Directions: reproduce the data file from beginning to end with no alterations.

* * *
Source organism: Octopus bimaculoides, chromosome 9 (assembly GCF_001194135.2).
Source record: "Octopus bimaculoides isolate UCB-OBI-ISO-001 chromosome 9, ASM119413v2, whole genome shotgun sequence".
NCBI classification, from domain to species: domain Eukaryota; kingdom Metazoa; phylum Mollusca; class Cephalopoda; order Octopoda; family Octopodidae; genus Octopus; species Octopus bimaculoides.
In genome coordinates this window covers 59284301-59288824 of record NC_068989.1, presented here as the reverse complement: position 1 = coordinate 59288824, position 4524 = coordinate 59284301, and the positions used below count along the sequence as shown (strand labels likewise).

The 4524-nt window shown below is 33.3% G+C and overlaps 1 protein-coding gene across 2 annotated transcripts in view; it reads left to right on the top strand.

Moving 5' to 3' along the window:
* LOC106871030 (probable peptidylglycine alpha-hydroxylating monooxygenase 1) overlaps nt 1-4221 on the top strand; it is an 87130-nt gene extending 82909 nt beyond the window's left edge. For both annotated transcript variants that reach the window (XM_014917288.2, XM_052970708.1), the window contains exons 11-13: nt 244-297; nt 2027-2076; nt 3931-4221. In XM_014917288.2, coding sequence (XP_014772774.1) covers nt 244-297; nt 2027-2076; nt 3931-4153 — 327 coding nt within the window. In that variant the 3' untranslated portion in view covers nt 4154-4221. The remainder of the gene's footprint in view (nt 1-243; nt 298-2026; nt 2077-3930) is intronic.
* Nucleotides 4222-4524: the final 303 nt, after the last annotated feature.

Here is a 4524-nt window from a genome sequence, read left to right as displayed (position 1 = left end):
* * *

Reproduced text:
Source organism: Octopus bimaculoides, chromosome 9 (assembly GCF_001194135.2).
Source record: "Octopus bimaculoides isolate UCB-OBI-ISO-001 chromosome 9, ASM119413v2, whole genome shotgun sequence".
NCBI classification, from domain to species: domain Eukaryota; kingdom Metazoa; phylum Mollusca; class Cephalopoda; order Octopoda; family Octopodidae; genus Octopus; species Octopus bimaculoides.
In genome coordinates this window covers 59284301-59288824 of record NC_068989.1, presented here as the reverse complement: position 1 = coordinate 59288824, position 4524 = coordinate 59284301, and the positions used below count along the sequence as shown (strand labels likewise).

The 4524-nt window shown below is 33.3% G+C and overlaps 1 protein-coding gene across 2 annotated transcripts in view; it reads left to right on the top strand.

Moving 5' to 3' along the window:
* LOC106871030 (probable peptidylglycine alpha-hydroxylating monooxygenase 1) overlaps nt 1-4221 on the top strand; it is an 87130-nt gene extending 82909 nt beyond the window's left edge. For both annotated transcript variants that reach the window (XM_014917288.2, XM_052970708.1), the window contains exons 11-13: nt 244-297; nt 2027-2076; nt 3931-4221. In XM_014917288.2, coding sequence (XP_014772774.1) covers nt 244-297; nt 2027-2076; nt 3931-4153 — 327 coding nt within the window. In that variant the 3' untranslated portion in view covers nt 4154-4221. The remainder of the gene's footprint in view (nt 1-243; nt 298-2026; nt 2077-3930) is intronic.
* Nucleotides 4222-4524: the final 303 nt, after the last annotated feature.

Here is a 4524-nt window from a genome sequence, read left to right as displayed (position 1 = left end):